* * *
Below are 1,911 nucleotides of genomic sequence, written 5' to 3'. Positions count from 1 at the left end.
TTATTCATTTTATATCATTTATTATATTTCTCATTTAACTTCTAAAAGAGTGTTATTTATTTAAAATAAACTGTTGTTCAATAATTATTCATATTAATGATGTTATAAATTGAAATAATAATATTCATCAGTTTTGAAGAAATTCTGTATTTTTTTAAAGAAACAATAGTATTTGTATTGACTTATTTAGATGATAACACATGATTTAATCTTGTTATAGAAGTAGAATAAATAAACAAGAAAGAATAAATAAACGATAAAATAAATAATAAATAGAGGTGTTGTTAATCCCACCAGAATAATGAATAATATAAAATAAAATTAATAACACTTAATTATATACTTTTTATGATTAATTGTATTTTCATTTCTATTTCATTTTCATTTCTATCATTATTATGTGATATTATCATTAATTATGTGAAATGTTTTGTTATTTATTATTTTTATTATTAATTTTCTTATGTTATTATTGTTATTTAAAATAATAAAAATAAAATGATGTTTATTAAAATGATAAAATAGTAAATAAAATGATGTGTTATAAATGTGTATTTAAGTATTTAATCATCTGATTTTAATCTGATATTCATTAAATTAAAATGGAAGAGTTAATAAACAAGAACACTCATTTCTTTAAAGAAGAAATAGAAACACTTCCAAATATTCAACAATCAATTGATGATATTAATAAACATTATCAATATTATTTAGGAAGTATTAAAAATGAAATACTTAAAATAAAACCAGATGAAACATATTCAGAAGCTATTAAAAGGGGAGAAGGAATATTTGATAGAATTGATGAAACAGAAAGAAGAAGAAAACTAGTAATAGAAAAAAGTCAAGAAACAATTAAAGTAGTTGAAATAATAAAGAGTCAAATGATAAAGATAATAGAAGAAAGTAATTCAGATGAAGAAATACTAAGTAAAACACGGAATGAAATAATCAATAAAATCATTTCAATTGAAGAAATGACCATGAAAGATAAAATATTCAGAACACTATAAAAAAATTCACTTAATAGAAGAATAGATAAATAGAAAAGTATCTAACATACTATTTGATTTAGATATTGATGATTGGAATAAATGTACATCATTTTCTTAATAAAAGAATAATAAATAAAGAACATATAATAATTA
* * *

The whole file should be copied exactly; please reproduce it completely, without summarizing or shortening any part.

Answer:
Below are 1,911 nucleotides of genomic sequence, written 5' to 3'. Positions count from 1 at the left end.
TTATTCATTTTATATCATTTATTATATTTCTCATTTAACTTCTAAAAGAGTGTTATTTATTTAAAATAAACTGTTGTTCAATAATTATTCATATTAATGATGTTATAAATTGAAATAATAATATTCATCAGTTTTGAAGAAATTCTGTATTTTTTTAAAGAAACAATAGTATTTGTATTGACTTATTTAGATGATAACACATGATTTAATCTTGTTATAGAAGTAGAATAAATAAACAAGAAAGAATAAATAAACGATAAAATAAATAATAAATAGAGGTGTTGTTAATCCCACCAGAATAATGAATAATATAAAATAAAATTAATAACACTTAATTATATACTTTTTATGATTAATTGTATTTTCATTTCTATTTCATTTTCATTTCTATCATTATTATGTGATATTATCATTAATTATGTGAAATGTTTTGTTATTTATTATTTTTATTATTAATTTTCTTATGTTATTATTGTTATTTAAAATAATAAAAATAAAATGATGTTTATTAAAATGATAAAATAGTAAATAAAATGATGTGTTATAAATGTGTATTTAAGTATTTAATCATCTGATTTTAATCTGATATTCATTAAATTAAAATGGAAGAGTTAATAAACAAGAACACTCATTTCTTTAAAGAAGAAATAGAAACACTTCCAAATATTCAACAATCAATTGATGATATTAATAAACATTATCAATATTATTTAGGAAGTATTAAAAATGAAATACTTAAAATAAAACCAGATGAAACATATTCAGAAGCTATTAAAAGGGGAGAAGGAATATTTGATAGAATTGATGAAACAGAAAGAAGAAGAAAACTAGTAATAGAAAAAAGTCAAGAAACAATTAAAGTAGTTGAAATAATAAAGAGTCAAATGATAAAGATAATAGAAGAAAGTAATTCAGATGAAGAAATACTAAGTAAAACACGGAATGAAATAATCAATAAAATCATTTCAATTGAAGAAATGACCATGAAAGATAAAATATTCAGAACACTATAAAAAAATTCACTTAATAGAAGAATAGATAAATAGAAAAGTATCTAACATACTATTTGATTTAGATATTGATGATTGGAATAAATGTACATCATTTTCTTAATAAAAGAATAATAAATAAAGAACATATAATAATTA